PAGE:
The Year of the Century: Ride 1
Place: Durham, North Carolina
Ride: Habitat Halloween Ride
Date: October 27, 2012
After a bit of faffing around, I finally got myself organized to launch my century-a-month campaign. While the unreasonable absence of road rides in the mid-Atlantic during the winter months means I’ll have to do some traveling to sunnier climes, I’m trying to keep as many of these rides as possible (relatively) local. The Carolinas, therefore, represented an obvious starting point. This particular ride has been going for about five years and is a fundraiser for the local Habitat for Humanity program, so it was a chance to contribute to a good cause while having some fun.
As I wrote in my last post, the big challenge with this whole century plan is not, for the most part, going to be the rides themselves. It will be the logistics of getting my arse to the start line. Life has a lot of moving parts. Some of them aren’t that durable and tend to break a lot. In this case it was surprisingly tough to find a decent (or even an indecent) hotel room in Durham. There were a couple of major cultural events going on this weekend (apparently David Sedaris was in town for a show) but the real room-filler was parents’ weekend at Duke (the strange ritual where students and parents who may not have seen each other for, at maximum, an entire 8 weeks (!) feel the inexplicable need to remind one another that while absence may make the heart grow fonder, presence makes the heart wish someone would put a fork through a ventricle). All I could get was a room in Holiday Inn with a scenic view of the freeway–and a smoking room at that (in Durham especially, I’m guessing that smoking rooms are probably in the majority in most hotels).
It is a pretty quick trip down to Durham, about four hours even at sub-lightspeed. After picking up my packet, I made my way to the hotel where the clerk very kindly gave me what he cheerfully described as the “least worst” of the smoking rooms. Dinner was at a local student-dive/pizza/beer place, and despite the fact that the hostess was wearing a “Durham: It’s not for Everybody” t-shirt, the food was pretty good and the beer, courtesy of local Aviator Brewing was even better.
The morning didn’t start off well for two reasons, both of them plumbing related. The alarm went off, I stumbled groggily into the bathroom, turned on the shower taps. . .nothing. Turns out that a water main down the street had broken. I dressed hurriedly and flew downstairs and then found to my relief that somehow they had managed to put a breakfast together (hey, I paid for it, and while I can go without shaving, going without breakfast is another matter).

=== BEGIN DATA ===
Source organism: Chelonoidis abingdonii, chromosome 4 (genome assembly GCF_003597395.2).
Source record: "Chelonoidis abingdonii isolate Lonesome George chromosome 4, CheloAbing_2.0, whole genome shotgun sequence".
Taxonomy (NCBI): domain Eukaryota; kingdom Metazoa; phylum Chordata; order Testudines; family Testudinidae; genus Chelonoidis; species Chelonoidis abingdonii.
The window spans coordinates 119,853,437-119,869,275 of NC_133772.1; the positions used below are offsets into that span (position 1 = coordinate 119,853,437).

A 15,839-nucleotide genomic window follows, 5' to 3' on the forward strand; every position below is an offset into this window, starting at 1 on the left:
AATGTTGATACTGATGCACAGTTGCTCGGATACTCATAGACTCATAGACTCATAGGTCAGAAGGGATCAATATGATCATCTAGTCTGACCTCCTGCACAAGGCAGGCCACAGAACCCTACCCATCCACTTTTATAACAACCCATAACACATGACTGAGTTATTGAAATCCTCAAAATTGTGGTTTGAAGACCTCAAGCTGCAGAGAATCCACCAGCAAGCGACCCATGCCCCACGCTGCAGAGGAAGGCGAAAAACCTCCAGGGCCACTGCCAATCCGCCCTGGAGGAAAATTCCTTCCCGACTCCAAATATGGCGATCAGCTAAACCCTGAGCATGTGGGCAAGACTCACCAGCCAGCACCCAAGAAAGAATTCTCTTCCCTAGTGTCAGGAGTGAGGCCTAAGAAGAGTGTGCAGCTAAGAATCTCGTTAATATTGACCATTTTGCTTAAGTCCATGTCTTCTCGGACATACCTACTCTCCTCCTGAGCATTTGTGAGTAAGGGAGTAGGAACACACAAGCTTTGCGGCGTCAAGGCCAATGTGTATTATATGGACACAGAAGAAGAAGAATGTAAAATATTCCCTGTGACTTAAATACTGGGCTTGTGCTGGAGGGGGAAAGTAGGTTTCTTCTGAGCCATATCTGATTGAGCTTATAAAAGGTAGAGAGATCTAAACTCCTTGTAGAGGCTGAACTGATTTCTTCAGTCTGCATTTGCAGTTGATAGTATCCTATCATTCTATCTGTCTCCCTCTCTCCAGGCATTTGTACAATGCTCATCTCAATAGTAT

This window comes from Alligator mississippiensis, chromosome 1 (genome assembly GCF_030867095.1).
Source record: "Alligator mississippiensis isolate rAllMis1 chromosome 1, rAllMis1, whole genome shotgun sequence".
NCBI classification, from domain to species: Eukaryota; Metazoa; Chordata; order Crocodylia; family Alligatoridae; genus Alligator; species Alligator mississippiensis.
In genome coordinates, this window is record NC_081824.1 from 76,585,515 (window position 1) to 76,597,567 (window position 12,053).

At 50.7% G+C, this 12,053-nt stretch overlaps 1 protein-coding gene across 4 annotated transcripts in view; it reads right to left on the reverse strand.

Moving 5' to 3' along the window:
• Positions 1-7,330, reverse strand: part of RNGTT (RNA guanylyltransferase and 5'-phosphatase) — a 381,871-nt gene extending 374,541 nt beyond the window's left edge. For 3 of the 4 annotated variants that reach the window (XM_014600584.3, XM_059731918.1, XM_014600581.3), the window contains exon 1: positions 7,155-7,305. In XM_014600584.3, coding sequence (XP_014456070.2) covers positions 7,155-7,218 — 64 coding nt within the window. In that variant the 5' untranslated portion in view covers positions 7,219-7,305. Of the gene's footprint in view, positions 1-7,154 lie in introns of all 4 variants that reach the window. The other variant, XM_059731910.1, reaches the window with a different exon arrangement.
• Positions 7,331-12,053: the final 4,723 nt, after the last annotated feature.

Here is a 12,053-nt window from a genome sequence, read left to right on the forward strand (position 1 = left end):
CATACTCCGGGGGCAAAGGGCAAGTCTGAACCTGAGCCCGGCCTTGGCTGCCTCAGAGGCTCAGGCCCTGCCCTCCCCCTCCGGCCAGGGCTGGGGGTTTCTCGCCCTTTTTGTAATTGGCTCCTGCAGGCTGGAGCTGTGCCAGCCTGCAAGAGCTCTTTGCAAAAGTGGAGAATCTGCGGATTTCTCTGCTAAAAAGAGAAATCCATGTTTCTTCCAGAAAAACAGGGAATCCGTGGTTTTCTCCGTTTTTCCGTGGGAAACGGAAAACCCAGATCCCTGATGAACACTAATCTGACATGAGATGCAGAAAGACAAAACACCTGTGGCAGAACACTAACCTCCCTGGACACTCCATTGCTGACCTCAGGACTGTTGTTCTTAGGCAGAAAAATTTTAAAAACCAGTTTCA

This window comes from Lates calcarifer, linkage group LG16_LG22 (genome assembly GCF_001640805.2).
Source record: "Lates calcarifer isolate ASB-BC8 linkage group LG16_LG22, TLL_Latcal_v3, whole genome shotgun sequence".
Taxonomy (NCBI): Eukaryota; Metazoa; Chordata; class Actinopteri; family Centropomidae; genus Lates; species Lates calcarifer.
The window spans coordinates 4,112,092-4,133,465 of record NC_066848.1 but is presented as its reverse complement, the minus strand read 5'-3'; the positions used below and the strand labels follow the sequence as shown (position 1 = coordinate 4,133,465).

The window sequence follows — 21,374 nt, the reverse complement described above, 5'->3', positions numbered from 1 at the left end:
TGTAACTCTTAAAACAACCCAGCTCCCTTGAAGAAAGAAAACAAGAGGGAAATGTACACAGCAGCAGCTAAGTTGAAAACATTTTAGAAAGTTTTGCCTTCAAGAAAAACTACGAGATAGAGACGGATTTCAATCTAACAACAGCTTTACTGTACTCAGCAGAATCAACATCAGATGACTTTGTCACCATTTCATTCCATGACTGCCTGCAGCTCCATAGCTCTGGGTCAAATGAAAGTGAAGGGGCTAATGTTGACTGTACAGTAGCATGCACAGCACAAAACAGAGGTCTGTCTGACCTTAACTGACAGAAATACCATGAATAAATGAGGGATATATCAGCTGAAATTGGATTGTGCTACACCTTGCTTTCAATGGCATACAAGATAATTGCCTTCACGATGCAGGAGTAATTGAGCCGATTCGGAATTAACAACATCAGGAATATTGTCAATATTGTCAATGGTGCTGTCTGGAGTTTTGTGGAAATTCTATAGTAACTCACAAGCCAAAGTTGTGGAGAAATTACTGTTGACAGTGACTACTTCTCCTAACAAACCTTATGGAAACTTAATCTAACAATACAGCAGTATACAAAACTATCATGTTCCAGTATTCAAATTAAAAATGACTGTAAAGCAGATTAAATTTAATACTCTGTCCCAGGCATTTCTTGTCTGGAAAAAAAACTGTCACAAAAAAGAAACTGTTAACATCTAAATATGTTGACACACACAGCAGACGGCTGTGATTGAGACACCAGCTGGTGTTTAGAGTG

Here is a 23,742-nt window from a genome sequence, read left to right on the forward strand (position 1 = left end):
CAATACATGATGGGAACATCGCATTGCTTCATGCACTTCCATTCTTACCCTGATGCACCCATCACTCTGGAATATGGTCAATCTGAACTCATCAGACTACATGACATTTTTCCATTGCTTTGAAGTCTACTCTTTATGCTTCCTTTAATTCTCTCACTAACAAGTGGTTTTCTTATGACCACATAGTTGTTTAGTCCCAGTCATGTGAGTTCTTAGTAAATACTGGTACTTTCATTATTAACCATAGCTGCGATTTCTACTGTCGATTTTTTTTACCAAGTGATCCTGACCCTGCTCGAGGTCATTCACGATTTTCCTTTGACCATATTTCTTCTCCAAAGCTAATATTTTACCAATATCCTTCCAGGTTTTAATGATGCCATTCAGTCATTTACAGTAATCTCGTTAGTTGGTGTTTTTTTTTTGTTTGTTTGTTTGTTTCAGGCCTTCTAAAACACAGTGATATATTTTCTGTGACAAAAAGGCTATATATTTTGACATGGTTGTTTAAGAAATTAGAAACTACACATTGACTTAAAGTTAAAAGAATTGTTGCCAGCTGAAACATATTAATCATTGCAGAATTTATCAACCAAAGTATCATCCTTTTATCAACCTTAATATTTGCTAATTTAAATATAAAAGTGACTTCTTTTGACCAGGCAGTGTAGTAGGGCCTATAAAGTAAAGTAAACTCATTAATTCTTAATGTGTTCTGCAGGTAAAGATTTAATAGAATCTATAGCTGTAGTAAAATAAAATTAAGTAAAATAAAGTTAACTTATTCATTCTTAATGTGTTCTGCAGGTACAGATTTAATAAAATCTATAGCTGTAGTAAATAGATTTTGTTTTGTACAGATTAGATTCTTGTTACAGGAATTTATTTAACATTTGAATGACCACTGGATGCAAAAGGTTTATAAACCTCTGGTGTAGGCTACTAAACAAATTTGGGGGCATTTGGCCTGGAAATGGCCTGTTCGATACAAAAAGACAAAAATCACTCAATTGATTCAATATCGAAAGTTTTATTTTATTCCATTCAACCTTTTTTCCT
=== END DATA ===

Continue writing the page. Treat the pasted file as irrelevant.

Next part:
The second issue happened after I added the chamois creme to my bike shorts. After climbing into the bibs and making sure everything was snugged up nice and tight I began to feel a strange sensation. . .down there. Not entirely unpleasant, but certainly. . .strange, as if everything was being gently heated. It turns out, that the last time I’d bought the Paceline chamois butter I had bought one that looked exactly like the one I usually get except for the tiny piece of text hidden under the price sticker that informed me this was “Euro-Style.” And even smaller piece of text explained that this was for people who wanted a little “cooling.” Given that the “cooling” sensation I was experiencing was very definitely a warming one, I can only assume this is another one of those occasions where concepts in Europe mean the opposite of what they do here: you know, like “service” and “bathing.”
The ride start was at the storied Durham Bulls Athletic Park. Even the minor leagues are apparently a major deal in Durham (I found myself flashing back to the waitress’s t-shirt) and there are cement bulls of all shapes and sizes scattered throughout the city.
We couldn’t really get into the interior of the ballpark but it was kind of cool to see the outside of the venue draped with bikes and surrounded by cyclists in various states of preparation.
The ride features three distances–31, 62, and 100 miles–with the century riders given the option of starting at 8:30, half an hour before everyone else. The start area was a closed street down one side of the park; it was packed with Halloween decorations, with lots of volunteers and even a few riders in costume.
The majority of the volunteers came from the Habitat for Humanity program and they did a fantastic job throughout the day. All the rest stops were well organized and abundantly stocked not just with the usual suspects (PB&J sandwiches, and the like) but a variety of baked goods. There’s nothing like a well-timed brownie to give you that extra kick.
The century group, or at least those that started at 8:30 was pretty small; I’d estimate not more than about 50 people. The first part of the ride took us through the Duke campus, so naturally some people had a great time yelling out “Go Heels!” at the top of their voices. I braced myself for the flying beer bottles but they never came; we were probably about four hours too early for anyone to be thinking about getting out of bed.
The leading group was relatively big, and stuck together for most of the first ten miles as we wound our way through the outskirts of Durham and then into the surrounding countryside north of the city. This is always an interesting time when you are riding with a group you don’t know. There are typically pairs and microgroups riding together but everyone is subtly checking each other out, measuring themselves against the current pace. Unless you are particularly Type A this isn’t usually a competitive thing (and on a fun ride if you can’t rein in your “I will crush the Peleton with my balls of steel” mentality, then you might be in the wrong place). Rather it is simply waiting for the entire group to find its level, to sort itself out into people riding at different paces. So throughout that first ten miles the group concertinaed on the hills; I ended up in the second group, which fractured still further.